Godard's documentation of late 1960s Western counter-culture, examining the Black Panthers, referring to works by LeRoi Jones and Eldridge Cleaver. Other notable subjects are the role of ...
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In the near future, leftist writer Paula goes from Paris to the French town of Atlantic-Cité when she learns of the death of a former colleague and lover, Richard P. Is she there to ... See full summary »
How do we learn? What do we know? Night after night, not long before dawn, two young adults, Patricia and Emile, meet on a sound stage to discuss learning, discourse, and the path to ... See full summary »
A filmic essay on class struggle which draws on images from westerns but has no plot and is both an experiment in making a revolutionary film and an interrogation of how successfully such a film can be revolutionary.
Godard's documentation of late 1960s Western counter-culture, examining the Black Panthers, referring to works by LeRoi Jones and Eldridge Cleaver. Other notable subjects are the role of news media, the mediated image, a growing technocratic society, women's liberation, the May revolt in France and the power of language. Cutting between three major scenes, including the Rolling Stones in the studio, the film is visually intercut with Eve Democracy (Wiazemsky) using graffiti which amalgamates organisations, corporations and ideologies. Godard also examines the role of the revolutionary within Western culture. Although he believes Western culture needs to be destroyed, it can only be done so by the rejection of intellectualisation. "There is only one way to be an intellectual revolutionary, and that is to give up being an intellectual"Written by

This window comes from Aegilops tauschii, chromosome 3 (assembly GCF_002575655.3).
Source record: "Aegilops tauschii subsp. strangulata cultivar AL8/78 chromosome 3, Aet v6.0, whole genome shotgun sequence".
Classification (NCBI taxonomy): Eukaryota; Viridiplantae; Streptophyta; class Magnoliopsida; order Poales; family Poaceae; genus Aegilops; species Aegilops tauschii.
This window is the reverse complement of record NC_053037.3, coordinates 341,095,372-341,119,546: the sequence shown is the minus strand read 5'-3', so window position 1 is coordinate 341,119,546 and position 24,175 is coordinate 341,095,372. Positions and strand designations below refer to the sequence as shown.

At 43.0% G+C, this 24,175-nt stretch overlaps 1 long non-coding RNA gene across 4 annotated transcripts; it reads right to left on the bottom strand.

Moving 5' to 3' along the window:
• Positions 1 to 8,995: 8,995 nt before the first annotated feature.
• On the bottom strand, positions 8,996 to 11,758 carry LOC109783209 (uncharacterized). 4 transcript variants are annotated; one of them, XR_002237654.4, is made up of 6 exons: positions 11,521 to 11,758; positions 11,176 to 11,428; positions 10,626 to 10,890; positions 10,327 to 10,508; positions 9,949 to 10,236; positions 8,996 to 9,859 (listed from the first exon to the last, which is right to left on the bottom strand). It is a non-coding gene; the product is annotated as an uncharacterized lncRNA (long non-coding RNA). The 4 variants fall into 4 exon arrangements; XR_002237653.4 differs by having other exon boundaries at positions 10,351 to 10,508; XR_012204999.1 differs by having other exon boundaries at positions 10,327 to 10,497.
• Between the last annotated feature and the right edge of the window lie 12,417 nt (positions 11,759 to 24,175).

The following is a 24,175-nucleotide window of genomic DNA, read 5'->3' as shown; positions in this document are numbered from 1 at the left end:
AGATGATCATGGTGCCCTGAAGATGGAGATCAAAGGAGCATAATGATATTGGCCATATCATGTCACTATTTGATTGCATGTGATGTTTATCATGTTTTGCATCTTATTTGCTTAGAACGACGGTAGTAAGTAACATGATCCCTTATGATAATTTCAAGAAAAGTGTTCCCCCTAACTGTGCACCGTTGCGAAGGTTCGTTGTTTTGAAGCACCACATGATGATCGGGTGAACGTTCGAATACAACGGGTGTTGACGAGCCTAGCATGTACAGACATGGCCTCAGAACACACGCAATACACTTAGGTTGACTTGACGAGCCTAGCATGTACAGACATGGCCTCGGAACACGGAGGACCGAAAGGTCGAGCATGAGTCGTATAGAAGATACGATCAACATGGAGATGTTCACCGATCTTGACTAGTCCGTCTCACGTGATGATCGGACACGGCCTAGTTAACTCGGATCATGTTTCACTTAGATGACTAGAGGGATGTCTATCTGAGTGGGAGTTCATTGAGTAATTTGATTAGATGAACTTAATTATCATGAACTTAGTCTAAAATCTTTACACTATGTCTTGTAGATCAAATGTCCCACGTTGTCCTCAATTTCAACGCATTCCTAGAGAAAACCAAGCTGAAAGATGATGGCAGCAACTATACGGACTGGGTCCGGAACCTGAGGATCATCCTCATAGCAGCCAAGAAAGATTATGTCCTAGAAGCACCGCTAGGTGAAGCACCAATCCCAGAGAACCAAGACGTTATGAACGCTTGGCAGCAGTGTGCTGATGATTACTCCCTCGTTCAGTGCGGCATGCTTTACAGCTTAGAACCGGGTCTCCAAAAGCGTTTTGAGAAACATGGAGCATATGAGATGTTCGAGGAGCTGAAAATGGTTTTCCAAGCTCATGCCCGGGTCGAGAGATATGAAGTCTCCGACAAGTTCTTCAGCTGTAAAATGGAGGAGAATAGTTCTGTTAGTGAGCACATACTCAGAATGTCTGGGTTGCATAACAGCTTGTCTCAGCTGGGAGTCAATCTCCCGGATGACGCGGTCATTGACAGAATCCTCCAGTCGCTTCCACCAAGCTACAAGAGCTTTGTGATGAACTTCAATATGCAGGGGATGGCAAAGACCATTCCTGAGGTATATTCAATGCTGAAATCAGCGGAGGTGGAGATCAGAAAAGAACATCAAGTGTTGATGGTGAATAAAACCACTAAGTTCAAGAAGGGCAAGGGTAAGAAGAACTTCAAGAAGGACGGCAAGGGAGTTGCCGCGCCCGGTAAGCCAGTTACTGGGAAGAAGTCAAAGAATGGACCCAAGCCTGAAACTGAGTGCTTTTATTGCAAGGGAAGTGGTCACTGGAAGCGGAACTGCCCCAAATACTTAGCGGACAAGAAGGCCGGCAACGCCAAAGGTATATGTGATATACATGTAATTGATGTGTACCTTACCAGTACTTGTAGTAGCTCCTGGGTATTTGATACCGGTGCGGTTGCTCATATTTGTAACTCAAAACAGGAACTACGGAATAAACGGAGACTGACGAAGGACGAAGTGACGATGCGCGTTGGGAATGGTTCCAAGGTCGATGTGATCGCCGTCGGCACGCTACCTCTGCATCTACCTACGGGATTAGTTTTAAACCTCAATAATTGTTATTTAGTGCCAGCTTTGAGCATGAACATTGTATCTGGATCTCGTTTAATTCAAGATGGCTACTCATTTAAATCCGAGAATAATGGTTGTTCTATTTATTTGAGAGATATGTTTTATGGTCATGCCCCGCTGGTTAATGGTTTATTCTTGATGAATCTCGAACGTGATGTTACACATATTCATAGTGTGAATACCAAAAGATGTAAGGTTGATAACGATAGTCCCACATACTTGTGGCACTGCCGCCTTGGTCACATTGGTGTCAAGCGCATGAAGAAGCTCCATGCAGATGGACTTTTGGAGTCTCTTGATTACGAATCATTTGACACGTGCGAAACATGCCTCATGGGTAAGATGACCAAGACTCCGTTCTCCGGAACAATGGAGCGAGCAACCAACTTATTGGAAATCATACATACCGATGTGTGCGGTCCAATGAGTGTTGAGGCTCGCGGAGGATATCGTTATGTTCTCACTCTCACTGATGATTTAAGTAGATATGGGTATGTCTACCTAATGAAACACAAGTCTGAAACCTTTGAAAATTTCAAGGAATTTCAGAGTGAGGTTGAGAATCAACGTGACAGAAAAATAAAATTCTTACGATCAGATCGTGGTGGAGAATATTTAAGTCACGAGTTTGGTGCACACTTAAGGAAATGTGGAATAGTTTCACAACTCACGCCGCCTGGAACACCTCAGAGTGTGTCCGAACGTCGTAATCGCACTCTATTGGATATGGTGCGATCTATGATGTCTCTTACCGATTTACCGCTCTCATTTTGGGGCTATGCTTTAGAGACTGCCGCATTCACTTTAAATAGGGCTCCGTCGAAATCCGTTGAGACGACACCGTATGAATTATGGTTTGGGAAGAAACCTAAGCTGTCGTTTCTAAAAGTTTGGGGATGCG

During the scenes showing the Rolling Stones trying different versions of the famous song "Sympathy For The Devil" , Keith Richards plays bass guitar, while official bassist of the group, Bill Wyman is only occupied by maracas . See more »
Jean-Luc Godard's original director's cut (titled "One Plus One") runs approximately 110 minutes and consists largely of additional footage of the black power militants. The film's producers were dissatisfied with this cut and deleted 11 minutes, changed the title to "Sympathy for the Devil" to underscore the Stones connection, and added the final version of the title song to the film's soundtrack, over a freeze-frame of the last shot. These changes were all made without Godard's knowledge; when he finally saw them at the film's London Film Festival premiere, he allgedly went berserk and physically attacked one of the producers. See more »
Cynical, satirical collage of rock documentary and political commentary
One of Nouvelle Vague iconoclast Jean-Luc Godard's most engaging oddities, part music documentary of the Rolling Stones rehearsing and recording "Sympathy for the Devil", part a collage of sketches on modern-day revolution and the struggle of the minorities for freedom, punctuated by a number of double-entendre title cards. Generally ranged alongside Godard's political work of the late sixties, it's in fact a cynical and very twisted meditation on the politics of minorities, since the director equates women's lib, communism, fascism and the Black Panthers' radicalism at the same level, all while the Stones find a way to tell the Devil's take on the history of civilization. Mostly, it's questioning what real impact can theoretical concepts of revolution have in a world where language obscures as much as it shares, as is acutely pointed out in the Black Panther's interview where, once asked how are they going to communicate their aspirations to the white man, the black revolutionary replies he has no idea since black men and white men don't really speak the same language. Is music, then, the universal language that everyone speaks? Godard says nothing. He prefers to film, in very long and beautifully executed tracking one-takes, either the Stones rehearsing in a candid manner, or the various revolutionaries spouting their ideals out loud, while a cynical voiceover reads excerpts of pulp novels with the names replaced by those of post-war politicians. It is, in fact, "one plus one": one half rock documentary of interest to Stones fans, one half political satire and commentary. The beauty lies in mixing them together, but I'll admit that only a hardcore Godard fan can enjoy and make sense of the combination.
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